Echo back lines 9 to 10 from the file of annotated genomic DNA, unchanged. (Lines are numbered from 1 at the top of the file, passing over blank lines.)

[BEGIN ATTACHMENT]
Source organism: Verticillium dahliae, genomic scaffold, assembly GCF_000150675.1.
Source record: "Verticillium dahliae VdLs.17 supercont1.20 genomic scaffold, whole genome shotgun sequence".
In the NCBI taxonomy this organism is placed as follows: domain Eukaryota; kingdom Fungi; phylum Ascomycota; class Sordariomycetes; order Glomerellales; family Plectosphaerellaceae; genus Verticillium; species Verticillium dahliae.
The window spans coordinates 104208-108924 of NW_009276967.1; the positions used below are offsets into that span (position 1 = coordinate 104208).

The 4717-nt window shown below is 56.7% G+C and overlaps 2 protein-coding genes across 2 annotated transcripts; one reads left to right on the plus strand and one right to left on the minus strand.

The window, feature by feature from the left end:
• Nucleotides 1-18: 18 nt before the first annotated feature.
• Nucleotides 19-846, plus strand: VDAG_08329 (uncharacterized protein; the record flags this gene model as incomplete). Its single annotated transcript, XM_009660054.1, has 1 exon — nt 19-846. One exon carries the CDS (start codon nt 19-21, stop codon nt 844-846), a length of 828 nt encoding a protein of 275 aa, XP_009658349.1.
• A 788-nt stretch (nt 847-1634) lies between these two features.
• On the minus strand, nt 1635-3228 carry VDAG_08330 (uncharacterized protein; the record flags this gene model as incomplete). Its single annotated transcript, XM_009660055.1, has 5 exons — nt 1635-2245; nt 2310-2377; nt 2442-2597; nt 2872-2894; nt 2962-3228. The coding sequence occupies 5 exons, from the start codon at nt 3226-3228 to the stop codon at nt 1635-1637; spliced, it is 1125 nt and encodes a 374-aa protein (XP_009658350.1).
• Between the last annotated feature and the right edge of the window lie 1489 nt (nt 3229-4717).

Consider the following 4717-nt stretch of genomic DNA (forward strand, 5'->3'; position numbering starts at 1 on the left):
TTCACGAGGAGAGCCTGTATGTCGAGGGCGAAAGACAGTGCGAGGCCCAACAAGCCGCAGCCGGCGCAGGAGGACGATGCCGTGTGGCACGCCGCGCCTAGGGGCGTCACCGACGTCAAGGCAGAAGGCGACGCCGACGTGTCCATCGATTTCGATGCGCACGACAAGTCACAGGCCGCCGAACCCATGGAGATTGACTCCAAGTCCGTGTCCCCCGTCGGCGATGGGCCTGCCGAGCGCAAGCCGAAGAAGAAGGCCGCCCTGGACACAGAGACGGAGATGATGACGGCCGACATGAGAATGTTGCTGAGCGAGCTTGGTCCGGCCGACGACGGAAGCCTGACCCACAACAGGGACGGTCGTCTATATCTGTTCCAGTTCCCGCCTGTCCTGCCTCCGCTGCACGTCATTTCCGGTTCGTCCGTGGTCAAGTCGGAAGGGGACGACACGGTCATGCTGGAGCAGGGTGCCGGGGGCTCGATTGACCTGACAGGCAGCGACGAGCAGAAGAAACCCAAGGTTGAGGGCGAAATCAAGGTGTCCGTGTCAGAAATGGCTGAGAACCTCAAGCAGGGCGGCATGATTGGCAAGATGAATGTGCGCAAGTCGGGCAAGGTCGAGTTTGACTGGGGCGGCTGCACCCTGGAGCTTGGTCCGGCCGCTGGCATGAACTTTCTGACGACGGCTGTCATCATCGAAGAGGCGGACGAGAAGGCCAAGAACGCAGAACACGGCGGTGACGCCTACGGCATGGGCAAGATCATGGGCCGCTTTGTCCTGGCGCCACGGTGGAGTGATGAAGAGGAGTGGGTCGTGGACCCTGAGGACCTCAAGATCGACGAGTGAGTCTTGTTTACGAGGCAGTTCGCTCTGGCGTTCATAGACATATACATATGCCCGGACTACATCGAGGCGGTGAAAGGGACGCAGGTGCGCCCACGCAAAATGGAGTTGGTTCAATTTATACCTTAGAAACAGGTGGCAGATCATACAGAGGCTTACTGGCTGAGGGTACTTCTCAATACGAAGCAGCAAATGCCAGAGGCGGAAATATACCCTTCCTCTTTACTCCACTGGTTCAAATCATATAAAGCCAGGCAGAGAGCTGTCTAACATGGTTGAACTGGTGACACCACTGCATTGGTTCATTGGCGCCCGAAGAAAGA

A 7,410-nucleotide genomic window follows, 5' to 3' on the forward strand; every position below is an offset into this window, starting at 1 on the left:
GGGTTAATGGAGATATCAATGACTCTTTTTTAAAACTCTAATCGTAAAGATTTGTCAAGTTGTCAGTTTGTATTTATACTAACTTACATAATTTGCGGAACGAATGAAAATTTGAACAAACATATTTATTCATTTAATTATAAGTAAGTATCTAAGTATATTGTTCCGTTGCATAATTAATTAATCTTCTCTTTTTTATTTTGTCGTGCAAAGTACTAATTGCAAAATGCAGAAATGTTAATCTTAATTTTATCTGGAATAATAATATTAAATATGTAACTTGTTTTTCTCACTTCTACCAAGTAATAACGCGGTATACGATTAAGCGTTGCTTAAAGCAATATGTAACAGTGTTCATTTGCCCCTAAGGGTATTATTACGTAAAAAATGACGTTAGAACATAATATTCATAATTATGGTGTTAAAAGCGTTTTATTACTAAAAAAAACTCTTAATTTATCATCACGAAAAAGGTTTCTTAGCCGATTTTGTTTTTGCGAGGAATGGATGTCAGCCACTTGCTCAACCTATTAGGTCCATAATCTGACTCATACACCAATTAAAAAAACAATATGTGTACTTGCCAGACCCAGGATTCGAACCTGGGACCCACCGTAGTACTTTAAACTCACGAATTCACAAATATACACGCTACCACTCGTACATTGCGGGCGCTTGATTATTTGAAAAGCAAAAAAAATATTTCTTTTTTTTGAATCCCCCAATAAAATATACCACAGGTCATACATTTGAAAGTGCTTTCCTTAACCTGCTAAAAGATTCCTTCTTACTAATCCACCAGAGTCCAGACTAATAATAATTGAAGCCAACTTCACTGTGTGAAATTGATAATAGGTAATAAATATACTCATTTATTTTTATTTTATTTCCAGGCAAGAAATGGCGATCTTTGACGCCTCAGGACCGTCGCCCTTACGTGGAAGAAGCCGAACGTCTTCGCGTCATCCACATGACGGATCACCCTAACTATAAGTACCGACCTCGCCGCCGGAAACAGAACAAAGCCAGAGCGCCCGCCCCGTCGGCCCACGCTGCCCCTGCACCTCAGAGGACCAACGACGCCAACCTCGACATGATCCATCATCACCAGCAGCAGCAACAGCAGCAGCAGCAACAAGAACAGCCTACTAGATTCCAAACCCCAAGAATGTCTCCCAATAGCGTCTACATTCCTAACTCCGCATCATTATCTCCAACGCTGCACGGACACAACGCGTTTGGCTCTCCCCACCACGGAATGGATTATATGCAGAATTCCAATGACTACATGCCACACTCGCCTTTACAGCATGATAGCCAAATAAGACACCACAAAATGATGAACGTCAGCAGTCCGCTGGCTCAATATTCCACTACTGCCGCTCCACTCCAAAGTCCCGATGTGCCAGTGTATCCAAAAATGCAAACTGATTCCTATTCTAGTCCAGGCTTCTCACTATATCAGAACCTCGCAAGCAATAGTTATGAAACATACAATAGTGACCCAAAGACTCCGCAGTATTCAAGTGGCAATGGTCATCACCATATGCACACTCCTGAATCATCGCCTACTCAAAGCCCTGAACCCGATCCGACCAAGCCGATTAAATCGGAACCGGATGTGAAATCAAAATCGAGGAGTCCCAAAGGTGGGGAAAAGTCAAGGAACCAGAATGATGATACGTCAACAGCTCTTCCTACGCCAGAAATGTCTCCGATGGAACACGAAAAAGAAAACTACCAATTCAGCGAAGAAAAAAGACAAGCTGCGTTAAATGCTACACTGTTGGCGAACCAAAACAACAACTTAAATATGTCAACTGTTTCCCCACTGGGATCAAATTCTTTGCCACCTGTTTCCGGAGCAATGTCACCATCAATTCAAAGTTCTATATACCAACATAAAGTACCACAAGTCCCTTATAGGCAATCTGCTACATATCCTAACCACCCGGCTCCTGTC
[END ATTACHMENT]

• A 788-nt stretch (nt 847-1634) lies between these two features.
• On the minus strand, nt 1635-3228 carry VDAG_08330 (uncharacterized protein; the record flags this gene model as incomplete). Its single annotated transcript, XM_009660055.1, has 5 exons — nt 1635-2245; nt 2310-2377; nt 2442-2597; nt 2872-2894; nt 2962-3228. The coding sequence occupies 5 exons, from the start codon at nt 3226-3228 to the stop codon at nt 1635-1637; spliced, it is 1125 nt and encodes a 374-aa protein (XP_009658350.1).